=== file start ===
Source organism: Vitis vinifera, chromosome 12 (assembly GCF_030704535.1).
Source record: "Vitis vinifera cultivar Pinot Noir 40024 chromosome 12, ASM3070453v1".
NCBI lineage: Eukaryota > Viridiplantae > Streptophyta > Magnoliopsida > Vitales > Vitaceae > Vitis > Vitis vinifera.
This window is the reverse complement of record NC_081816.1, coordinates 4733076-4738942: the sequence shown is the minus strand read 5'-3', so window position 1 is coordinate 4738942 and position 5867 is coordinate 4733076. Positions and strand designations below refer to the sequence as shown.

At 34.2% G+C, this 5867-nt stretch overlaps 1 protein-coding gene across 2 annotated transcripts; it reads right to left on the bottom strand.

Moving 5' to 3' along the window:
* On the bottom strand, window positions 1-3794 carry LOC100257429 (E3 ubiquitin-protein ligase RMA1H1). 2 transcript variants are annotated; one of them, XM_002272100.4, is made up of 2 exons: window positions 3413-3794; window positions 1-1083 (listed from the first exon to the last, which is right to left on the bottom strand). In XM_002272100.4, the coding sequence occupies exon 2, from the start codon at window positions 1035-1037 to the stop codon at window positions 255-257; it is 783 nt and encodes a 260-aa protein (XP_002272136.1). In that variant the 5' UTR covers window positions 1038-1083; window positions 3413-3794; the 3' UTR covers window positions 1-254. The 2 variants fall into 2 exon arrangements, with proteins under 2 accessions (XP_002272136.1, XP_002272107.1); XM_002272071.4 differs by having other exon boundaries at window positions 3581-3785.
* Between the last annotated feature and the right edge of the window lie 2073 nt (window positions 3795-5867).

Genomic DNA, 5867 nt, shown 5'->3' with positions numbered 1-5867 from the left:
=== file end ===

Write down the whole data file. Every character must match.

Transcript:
Source organism: Vitis vinifera, chromosome 12 (assembly GCF_030704535.1).
Source record: "Vitis vinifera cultivar Pinot Noir 40024 chromosome 12, ASM3070453v1".
NCBI lineage: Eukaryota > Viridiplantae > Streptophyta > Magnoliopsida > Vitales > Vitaceae > Vitis > Vitis vinifera.
This window is the reverse complement of record NC_081816.1, coordinates 4733076-4738942: the sequence shown is the minus strand read 5'-3', so window position 1 is coordinate 4738942 and position 5867 is coordinate 4733076. Positions and strand designations below refer to the sequence as shown.

At 34.2% G+C, this 5867-nt stretch overlaps 1 protein-coding gene across 2 annotated transcripts; it reads right to left on the bottom strand.

Moving 5' to 3' along the window:
* On the bottom strand, window positions 1-3794 carry LOC100257429 (E3 ubiquitin-protein ligase RMA1H1). 2 transcript variants are annotated; one of them, XM_002272100.4, is made up of 2 exons: window positions 3413-3794; window positions 1-1083 (listed from the first exon to the last, which is right to left on the bottom strand). In XM_002272100.4, the coding sequence occupies exon 2, from the start codon at window positions 1035-1037 to the stop codon at window positions 255-257; it is 783 nt and encodes a 260-aa protein (XP_002272136.1). In that variant the 5' UTR covers window positions 1038-1083; window positions 3413-3794; the 3' UTR covers window positions 1-254. The 2 variants fall into 2 exon arrangements, with proteins under 2 accessions (XP_002272136.1, XP_002272107.1); XM_002272071.4 differs by having other exon boundaries at window positions 3581-3785.
* Between the last annotated feature and the right edge of the window lie 2073 nt (window positions 3795-5867).

Genomic DNA, 5867 nt, shown 5'->3' with positions numbered 1-5867 from the left: